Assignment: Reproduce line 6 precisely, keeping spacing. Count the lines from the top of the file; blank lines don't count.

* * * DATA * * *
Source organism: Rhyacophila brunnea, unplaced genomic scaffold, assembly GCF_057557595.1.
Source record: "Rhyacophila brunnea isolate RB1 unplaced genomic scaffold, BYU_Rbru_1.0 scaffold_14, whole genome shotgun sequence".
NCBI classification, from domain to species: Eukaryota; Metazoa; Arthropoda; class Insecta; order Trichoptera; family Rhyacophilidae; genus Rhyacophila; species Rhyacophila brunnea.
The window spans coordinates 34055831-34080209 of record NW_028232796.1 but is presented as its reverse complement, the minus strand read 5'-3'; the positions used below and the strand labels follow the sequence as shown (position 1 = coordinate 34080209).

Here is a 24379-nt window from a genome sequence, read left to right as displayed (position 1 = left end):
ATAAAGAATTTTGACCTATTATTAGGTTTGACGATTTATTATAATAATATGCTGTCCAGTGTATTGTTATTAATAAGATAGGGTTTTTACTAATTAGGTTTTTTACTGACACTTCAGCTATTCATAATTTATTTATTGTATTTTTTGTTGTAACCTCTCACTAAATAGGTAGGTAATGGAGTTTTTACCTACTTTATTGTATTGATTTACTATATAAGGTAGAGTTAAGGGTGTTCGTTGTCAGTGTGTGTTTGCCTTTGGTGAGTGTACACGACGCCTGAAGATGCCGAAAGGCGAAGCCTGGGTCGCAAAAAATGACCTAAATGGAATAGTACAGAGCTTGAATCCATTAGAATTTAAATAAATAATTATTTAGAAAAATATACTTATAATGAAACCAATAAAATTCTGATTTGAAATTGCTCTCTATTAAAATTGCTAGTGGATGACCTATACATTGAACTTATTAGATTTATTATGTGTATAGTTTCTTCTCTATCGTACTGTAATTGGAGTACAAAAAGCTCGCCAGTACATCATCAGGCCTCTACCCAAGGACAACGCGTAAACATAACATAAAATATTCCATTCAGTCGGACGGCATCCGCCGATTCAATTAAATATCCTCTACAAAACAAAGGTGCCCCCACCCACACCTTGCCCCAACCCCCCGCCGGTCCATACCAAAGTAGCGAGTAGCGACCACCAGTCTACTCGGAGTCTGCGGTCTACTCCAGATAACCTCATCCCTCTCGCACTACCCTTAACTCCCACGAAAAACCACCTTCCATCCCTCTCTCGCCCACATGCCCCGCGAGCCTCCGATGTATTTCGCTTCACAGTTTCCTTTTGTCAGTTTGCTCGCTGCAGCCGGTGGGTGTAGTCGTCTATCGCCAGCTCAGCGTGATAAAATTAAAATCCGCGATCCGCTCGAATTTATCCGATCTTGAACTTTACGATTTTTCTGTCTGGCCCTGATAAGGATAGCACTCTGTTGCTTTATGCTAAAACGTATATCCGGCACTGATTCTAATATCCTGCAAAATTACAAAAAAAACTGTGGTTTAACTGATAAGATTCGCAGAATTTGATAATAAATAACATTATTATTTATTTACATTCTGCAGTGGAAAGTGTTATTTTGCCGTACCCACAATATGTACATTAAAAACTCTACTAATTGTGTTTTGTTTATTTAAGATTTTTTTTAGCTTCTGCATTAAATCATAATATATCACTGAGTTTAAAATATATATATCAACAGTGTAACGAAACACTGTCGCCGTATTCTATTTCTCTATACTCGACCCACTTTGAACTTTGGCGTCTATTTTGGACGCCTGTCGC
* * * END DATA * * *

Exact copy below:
ATAAAGAATTTTGACCTATTATTAGGTTTGACGATTTATTATAATAATATGCTGTCCAGTGTATTGTTATTAATAAGATAGGGTTTTTACTAATTAGGTTTTTTACTGACACTTCAGCTATTCATAATTTATTTATTGTATTTTTTGTTGTAACCTCTCACTAAATAGGTAGGTAATGGAGTTTTTACCTACTTTATTGTATTGATTTACTATATAAGGTAGAGTTAAGGGTGTTCGTTGTCAGTGTGTGTTTGCCTTTGGTGAGTGTACACGACGCCTGAAGATGCCGAAAGGCGAAGCCTGGGTCGCAAAAAATGACCTAAATGGAATAGTACAGAGCTTGAATCCATTAGAATTTAAATAAATAATTATTTAGAAAAATATACTTATAATGAAACCAATAAAATTCTGATTTGAAATTGCTCTCTATTAAAATTGCTAGTGGATGACCTATACATTGAACTTATTAGATTTATTATGTGTATAGTTTCTTCTCTATCGTACTGTAATTGGAGTACAAAAAGCTCGCCAGTACATCATCAGGCCTCTACCCAAGGACAACGCGTAAACATAACATAAAATATTCCATTCAGTCGGACGGCATCCGCCGATTCAATTAAATATCCTCTACAAAACAAAGGTGCCCCCACCCACACCTTGCCCCAACCCCCCGCCGGTCCATACCAAAGTAGCGAGTAGCGACCACCAGTCTACTCGGAGTCTGCGGTCTACTCCAGATAACCTCATCCCTCTCGCACTACCCTTAACTCCCACGAAAAACCACCTTCCATCCCTCTCTCGCCCACATGCCCCGCGAGCCTCCGATGTATTTCGCTTCACAGTTTCCTTTTGTCAGTTTGCTCGCTGCAGCCGGTGGGTGTAGTCGTCTATCGCCAGCTCAGCGTGATAAAATTAAAATCCGCGATCCGCTCGAATTTATCCGATCTTGAACTTTACGATTTTTCTGTCTGGCCCTGATAAGGATAGCACTCTGTTGCTTTATGCTAAAACGTATATCCGGCACTGATTCTAATATCCTGCAAAATTACAAAAAAAACTGTGGTTTAACTGATAAGATTCGCAGAATTTGATAATAAATAACATTATTATTTATTTACATTCTGCAGTGGAAAGTGTTATTTTGCCGTACCCACAATATGTACATTAAAAACTCTACTAATTGTGTTTTGTTTATTTAAGATTTTTTTTAGCTTCTGCATTAAATCATAATATATCACTGAGTTTAAAATATATATATCAACAGTGTAACGAAACACTGTCGCCGTATTCTATTTCTCTATACTCGACCCACTTTGAACTTTGGCGTCTATTTTGGACGCCTGTCGC